40 Percent Emissions Reductions Germany Commits 3.3 Billion to Combat Climate Change
On Wednesday, Chancellor Angela Merkel's cabinet approved an ambitious 3.3 billion plan aimed at cutting Germany's greenhouse gas emissions by 40 percent by 2020.
Chancellor Angela Merkel chats with Vice-Chancellor and Foreign Minister Frank-Walter Steinmeier during the weekly cabinet meeting Wednesday.
"The government is taking a big step forward to achieve its climate protection goals," government spokesman Ulrich Wilhelm said, according to the Associated Press. "Germany will maintain its leadership role."
The plan breaks down into 14 new laws and regulations, each designed to encourage businesses to conserve energy or expand Germany's production of renewable energy.
An overarching goal is to cut greenhouse gas emissions in Germany by 40 percent by 2020. By doing so, Germany would do its part to help the European Union meet an EU-wide commitment to cut emissions by 20 percent by that same date.
The second goal of the new energy package is to increase the percentage of Germany's energy consumption that comes from renewable sources. Energy from renewable sources currently accounts for 14 percent of the country's consumption, and the new plan seeks to increase that share to 25 or 30 percent by 2020.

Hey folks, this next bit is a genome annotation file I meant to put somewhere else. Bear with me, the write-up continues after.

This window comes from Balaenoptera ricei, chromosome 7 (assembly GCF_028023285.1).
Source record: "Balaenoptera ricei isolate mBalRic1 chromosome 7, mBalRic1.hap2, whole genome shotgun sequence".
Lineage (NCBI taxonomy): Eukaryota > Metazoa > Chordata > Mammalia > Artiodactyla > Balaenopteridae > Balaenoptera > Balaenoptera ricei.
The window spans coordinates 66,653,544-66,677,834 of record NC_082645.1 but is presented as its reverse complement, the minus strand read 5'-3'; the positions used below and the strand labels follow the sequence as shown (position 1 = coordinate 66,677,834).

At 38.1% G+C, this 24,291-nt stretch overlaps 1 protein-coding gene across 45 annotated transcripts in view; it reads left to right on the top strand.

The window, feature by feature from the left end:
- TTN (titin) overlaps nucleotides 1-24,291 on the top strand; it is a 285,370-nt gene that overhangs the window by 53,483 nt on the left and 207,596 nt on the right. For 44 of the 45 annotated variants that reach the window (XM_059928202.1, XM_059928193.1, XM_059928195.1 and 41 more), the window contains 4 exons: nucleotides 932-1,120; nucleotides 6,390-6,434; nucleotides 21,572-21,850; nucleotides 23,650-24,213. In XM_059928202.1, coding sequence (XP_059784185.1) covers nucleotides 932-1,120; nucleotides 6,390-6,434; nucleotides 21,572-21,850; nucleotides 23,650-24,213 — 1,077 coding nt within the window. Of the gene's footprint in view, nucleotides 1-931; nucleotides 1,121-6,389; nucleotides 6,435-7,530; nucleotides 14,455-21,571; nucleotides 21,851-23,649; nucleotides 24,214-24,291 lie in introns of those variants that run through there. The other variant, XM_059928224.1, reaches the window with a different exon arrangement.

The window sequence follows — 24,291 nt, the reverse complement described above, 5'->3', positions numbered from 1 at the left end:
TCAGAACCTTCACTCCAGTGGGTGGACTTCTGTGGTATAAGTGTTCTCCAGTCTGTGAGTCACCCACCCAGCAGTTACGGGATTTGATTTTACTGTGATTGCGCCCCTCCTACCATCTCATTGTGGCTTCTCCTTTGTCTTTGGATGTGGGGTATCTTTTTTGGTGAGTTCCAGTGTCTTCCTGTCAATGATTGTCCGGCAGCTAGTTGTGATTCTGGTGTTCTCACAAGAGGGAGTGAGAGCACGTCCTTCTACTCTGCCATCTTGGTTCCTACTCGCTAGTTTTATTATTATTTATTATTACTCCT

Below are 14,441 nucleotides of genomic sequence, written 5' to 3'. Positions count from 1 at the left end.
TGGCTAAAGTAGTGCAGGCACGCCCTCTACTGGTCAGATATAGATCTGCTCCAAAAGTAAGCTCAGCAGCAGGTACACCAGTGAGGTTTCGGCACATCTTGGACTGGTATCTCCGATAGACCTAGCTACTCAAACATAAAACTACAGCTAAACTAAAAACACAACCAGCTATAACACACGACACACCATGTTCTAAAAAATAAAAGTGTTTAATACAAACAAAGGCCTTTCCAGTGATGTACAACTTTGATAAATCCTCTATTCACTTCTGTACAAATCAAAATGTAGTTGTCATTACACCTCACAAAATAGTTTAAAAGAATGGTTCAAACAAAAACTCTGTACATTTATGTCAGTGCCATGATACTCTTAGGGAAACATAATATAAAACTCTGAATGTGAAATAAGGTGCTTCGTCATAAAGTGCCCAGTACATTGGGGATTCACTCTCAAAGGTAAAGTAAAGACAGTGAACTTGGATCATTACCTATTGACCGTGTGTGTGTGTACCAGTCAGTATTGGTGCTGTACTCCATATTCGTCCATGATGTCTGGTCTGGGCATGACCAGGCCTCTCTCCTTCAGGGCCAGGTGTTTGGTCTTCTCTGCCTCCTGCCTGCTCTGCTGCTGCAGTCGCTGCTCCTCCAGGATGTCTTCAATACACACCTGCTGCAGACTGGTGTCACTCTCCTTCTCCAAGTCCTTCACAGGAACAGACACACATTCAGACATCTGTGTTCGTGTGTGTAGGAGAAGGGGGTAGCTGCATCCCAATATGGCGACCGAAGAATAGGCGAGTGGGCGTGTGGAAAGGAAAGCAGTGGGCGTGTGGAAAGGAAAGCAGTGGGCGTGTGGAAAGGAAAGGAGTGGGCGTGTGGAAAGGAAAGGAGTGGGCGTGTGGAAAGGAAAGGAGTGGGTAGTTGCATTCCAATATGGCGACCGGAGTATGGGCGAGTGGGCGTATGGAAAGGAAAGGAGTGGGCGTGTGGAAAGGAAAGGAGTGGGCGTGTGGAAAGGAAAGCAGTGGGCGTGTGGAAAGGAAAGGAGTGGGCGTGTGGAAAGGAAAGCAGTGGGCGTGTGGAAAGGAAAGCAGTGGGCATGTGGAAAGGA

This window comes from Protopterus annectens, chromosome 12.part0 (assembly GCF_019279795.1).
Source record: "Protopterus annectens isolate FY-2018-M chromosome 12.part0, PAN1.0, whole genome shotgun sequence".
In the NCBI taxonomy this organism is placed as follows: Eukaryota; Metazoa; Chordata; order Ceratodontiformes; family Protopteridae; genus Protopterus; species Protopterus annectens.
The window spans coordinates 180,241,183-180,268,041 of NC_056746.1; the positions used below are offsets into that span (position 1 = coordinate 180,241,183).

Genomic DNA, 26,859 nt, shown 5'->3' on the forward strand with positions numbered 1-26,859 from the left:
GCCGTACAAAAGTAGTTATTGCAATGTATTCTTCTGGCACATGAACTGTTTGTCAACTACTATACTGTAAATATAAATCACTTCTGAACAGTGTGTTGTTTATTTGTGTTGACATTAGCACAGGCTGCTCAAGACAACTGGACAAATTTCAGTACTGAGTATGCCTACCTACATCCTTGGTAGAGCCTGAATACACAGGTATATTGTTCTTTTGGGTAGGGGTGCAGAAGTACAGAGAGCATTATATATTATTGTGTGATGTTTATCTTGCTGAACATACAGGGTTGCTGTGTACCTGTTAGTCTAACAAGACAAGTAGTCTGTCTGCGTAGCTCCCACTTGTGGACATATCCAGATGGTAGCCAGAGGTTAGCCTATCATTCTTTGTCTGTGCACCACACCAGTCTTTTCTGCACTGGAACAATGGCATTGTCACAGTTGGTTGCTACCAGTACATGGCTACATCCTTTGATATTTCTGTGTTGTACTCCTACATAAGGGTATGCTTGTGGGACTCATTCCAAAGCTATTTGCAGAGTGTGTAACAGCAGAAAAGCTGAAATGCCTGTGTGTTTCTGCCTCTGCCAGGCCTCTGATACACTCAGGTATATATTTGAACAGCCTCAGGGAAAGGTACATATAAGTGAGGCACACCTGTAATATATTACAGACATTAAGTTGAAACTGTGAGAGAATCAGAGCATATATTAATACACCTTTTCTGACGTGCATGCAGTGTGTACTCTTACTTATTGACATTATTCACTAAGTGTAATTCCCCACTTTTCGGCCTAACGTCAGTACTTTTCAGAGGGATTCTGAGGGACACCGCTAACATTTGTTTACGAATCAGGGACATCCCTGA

Berlin is also setting aside up to 500 million ($736 million) in subsidies to encourage home- and building-owners to install efficient heating systems.
"We are putting a major monetary investment into action," said Michael Müller, state secretary in the German Environment Ministry.
Approval of the plan coincides with the ongoing UN Climate Change Conference in Bali, Indonesia. Diplomats from nearly 180 countries are currently meeting on the Indonesian island to begin drafting an international climate change treaty that will succeed the Kyoto Protocol. European leaders including German Chancellor Angela Merkel have called upon rich nations to make a major investment in combating climate change and strict commitments to emissions reduction.
The German government will make more specific decisions regarding implementation and enforcement of the new ordinances in May 2008. The plan must still be approved by the German parliament. But Merkel heads up a coalition pairing the country's two largest parties, making eventual passage little more than a formality.
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